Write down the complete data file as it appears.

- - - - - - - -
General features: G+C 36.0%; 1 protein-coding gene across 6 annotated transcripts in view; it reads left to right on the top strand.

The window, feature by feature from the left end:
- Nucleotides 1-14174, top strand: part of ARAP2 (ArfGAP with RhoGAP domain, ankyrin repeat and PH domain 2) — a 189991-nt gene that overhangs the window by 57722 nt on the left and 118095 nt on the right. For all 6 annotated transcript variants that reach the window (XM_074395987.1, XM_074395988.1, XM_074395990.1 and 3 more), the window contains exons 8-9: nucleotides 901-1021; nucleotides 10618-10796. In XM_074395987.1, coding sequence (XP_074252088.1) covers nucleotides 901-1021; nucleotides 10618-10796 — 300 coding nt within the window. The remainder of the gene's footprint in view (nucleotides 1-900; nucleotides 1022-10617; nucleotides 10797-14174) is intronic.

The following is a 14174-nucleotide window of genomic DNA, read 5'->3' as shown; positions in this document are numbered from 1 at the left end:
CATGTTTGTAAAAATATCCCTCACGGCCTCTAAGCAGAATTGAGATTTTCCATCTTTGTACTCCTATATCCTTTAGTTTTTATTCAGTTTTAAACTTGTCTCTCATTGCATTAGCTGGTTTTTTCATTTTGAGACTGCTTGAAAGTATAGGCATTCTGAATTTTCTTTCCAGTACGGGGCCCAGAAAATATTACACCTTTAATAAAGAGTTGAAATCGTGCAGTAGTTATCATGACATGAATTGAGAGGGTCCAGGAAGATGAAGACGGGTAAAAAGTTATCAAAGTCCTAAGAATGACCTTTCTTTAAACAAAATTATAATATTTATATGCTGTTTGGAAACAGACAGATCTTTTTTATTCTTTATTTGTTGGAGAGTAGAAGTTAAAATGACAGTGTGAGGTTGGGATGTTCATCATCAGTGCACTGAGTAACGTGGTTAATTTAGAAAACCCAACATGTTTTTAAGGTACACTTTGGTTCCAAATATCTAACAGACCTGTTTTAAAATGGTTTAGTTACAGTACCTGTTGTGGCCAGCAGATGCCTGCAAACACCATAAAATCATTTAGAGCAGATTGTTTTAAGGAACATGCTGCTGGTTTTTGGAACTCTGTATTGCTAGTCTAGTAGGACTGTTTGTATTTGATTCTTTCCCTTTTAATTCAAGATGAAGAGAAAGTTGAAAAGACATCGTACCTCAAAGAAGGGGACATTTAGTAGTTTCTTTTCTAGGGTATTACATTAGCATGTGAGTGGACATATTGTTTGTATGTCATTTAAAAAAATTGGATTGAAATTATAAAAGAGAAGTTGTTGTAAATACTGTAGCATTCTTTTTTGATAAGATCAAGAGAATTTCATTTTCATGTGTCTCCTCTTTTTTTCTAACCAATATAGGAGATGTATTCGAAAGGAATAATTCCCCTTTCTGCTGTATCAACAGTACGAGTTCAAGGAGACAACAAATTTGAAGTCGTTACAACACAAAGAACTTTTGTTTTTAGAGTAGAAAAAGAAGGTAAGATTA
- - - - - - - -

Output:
General features: G+C 36.0%; 1 protein-coding gene across 6 annotated transcripts in view; it reads left to right on the top strand.

The window, feature by feature from the left end:
- Nucleotides 1-14174, top strand: part of ARAP2 (ArfGAP with RhoGAP domain, ankyrin repeat and PH domain 2) — a 189991-nt gene that overhangs the window by 57722 nt on the left and 118095 nt on the right. For all 6 annotated transcript variants that reach the window (XM_074395987.1, XM_074395988.1, XM_074395990.1 and 3 more), the window contains exons 8-9: nucleotides 901-1021; nucleotides 10618-10796. In XM_074395987.1, coding sequence (XP_074252088.1) covers nucleotides 901-1021; nucleotides 10618-10796 — 300 coding nt within the window. The remainder of the gene's footprint in view (nucleotides 1-900; nucleotides 1022-10617; nucleotides 10797-14174) is intronic.

The following is a 14174-nucleotide window of genomic DNA, read 5'->3' as shown; positions in this document are numbered from 1 at the left end:
CATGTTTGTAAAAATATCCCTCACGGCCTCTAAGCAGAATTGAGATTTTCCATCTTTGTACTCCTATATCCTTTAGTTTTTATTCAGTTTTAAACTTGTCTCTCATTGCATTAGCTGGTTTTTTCATTTTGAGACTGCTTGAAAGTATAGGCATTCTGAATTTTCTTTCCAGTACGGGGCCCAGAAAATATTACACCTTTAATAAAGAGTTGAAATCGTGCAGTAGTTATCATGACATGAATTGAGAGGGTCCAGGAAGATGAAGACGGGTAAAAAGTTATCAAAGTCCTAAGAATGACCTTTCTTTAAACAAAATTATAATATTTATATGCTGTTTGGAAACAGACAGATCTTTTTTATTCTTTATTTGTTGGAGAGTAGAAGTTAAAATGACAGTGTGAGGTTGGGATGTTCATCATCAGTGCACTGAGTAACGTGGTTAATTTAGAAAACCCAACATGTTTTTAAGGTACACTTTGGTTCCAAATATCTAACAGACCTGTTTTAAAATGGTTTAGTTACAGTACCTGTTGTGGCCAGCAGATGCCTGCAAACACCATAAAATCATTTAGAGCAGATTGTTTTAAGGAACATGCTGCTGGTTTTTGGAACTCTGTATTGCTAGTCTAGTAGGACTGTTTGTATTTGATTCTTTCCCTTTTAATTCAAGATGAAGAGAAAGTTGAAAAGACATCGTACCTCAAAGAAGGGGACATTTAGTAGTTTCTTTTCTAGGGTATTACATTAGCATGTGAGTGGACATATTGTTTGTATGTCATTTAAAAAAATTGGATTGAAATTATAAAAGAGAAGTTGTTGTAAATACTGTAGCATTCTTTTTTGATAAGATCAAGAGAATTTCATTTTCATGTGTCTCCTCTTTTTTTCTAACCAATATAGGAGATGTATTCGAAAGGAATAATTCCCCTTTCTGCTGTATCAACAGTACGAGTTCAAGGAGACAACAAATTTGAAGTCGTTACAACACAAAGAACTTTTGTTTTTAGAGTAGAAAAAGAAGGTAAGATTA